By Stock Photographer, Marilyn Nieves
There are a few different ways I go about identifying models I’d like to photograph for stock photography. It may come as a surprise to some, but their “look” is not my main focus.
The first thing I notice is their energy.
A person’s vibe speaks volumes, and when you are photographing them, you are capturing their energy. That feeling you get when you see the photo—that’s what makes an image. The energy a person exudes will play a big role in the feeling and success of your photo.
Most of the time I find my models within my circle, or they are people I have met out and about. There are also online model databases that I sometimes search. Of course, getting a sense of their energy when you’ve never met them is a bit challenging, but pay attention to your interaction via email and phone as that can tell you a lot.
For example, I found this mother and daughter duo through a mutual friend. Like many of my models, they were not professional models when we first worked together.
But the vibe exchanged through our communication was energetic and I knew they’d be a pleasure to work with.
We did a “day in the life” styled shoot and captured authentic interactions between them.
If you set out to do this, share your ideas with your model and pay attention to the vibe in your overall interactions.
Even though you’re shooting a natural looking scene, you need to plan your shots ahead of time. In this particular scenario, I asked the mother to style her daughter’s hair and I photographed the process at a slight distance using a long lens (70-200mm) as they naturally went about their interaction.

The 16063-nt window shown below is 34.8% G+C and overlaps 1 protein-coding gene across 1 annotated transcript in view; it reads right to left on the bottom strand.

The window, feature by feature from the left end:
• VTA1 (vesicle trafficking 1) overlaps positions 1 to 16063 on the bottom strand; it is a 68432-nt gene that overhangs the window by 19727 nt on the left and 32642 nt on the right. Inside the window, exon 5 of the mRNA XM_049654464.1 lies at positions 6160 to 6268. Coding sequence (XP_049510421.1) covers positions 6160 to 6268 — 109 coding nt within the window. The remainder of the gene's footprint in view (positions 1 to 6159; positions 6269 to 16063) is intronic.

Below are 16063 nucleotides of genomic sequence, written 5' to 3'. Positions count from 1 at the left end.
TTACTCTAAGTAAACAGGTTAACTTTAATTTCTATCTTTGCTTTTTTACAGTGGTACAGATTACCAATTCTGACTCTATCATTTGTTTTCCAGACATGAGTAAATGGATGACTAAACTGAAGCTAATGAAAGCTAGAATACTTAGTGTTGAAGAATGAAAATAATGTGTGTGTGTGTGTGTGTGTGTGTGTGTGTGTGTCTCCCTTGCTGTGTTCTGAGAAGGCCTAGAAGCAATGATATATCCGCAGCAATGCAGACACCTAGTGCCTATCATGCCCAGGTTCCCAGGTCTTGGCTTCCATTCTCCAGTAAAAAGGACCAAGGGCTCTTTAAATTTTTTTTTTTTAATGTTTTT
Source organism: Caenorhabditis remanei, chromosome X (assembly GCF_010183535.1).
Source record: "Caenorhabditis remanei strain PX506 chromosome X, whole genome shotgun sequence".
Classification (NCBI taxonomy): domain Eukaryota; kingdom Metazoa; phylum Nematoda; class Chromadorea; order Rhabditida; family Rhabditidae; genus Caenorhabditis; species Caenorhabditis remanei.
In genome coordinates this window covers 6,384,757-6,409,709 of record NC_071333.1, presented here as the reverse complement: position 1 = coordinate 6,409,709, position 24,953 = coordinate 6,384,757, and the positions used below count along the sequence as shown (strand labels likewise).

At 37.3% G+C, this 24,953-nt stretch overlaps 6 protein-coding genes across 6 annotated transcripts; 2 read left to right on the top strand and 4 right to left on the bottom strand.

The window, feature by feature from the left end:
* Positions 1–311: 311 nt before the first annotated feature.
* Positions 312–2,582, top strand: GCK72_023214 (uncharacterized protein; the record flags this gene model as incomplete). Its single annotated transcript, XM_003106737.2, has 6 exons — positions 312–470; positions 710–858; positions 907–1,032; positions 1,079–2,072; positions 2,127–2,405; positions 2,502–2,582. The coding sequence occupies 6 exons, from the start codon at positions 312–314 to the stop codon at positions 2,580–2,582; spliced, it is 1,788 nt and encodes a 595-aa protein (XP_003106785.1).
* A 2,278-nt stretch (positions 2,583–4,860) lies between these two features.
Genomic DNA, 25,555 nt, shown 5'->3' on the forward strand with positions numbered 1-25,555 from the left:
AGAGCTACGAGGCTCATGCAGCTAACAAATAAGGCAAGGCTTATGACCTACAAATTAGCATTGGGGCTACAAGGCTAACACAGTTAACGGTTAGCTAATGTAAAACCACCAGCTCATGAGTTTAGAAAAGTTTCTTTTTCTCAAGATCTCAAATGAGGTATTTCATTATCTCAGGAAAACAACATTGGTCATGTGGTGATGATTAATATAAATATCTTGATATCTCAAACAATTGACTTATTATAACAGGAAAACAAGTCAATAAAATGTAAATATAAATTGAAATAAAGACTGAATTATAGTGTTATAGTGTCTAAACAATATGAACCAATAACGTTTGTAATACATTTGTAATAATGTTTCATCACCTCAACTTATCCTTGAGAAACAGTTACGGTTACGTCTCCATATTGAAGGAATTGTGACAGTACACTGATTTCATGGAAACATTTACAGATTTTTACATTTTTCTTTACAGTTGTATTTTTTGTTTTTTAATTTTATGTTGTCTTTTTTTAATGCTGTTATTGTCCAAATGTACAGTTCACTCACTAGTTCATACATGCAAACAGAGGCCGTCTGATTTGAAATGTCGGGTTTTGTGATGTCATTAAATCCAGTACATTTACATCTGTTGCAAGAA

You could do this with just about anyone, in any real-life situation. Just be sure to watch for logos or any copyrighted materials in the background. Notice that the photos on the wall in the background here are completely blurred out, so they’re not an issue for stock.
Also look for locations with good light or bring along a light source. In this case, the room had large windows with lots of light shining through but I still used a strobe to freeze the movement. That’s something to think about when working with kids. They typically break out in spontaneous energy.
Experiment, have fun, and then upload only the best images from the shoot.
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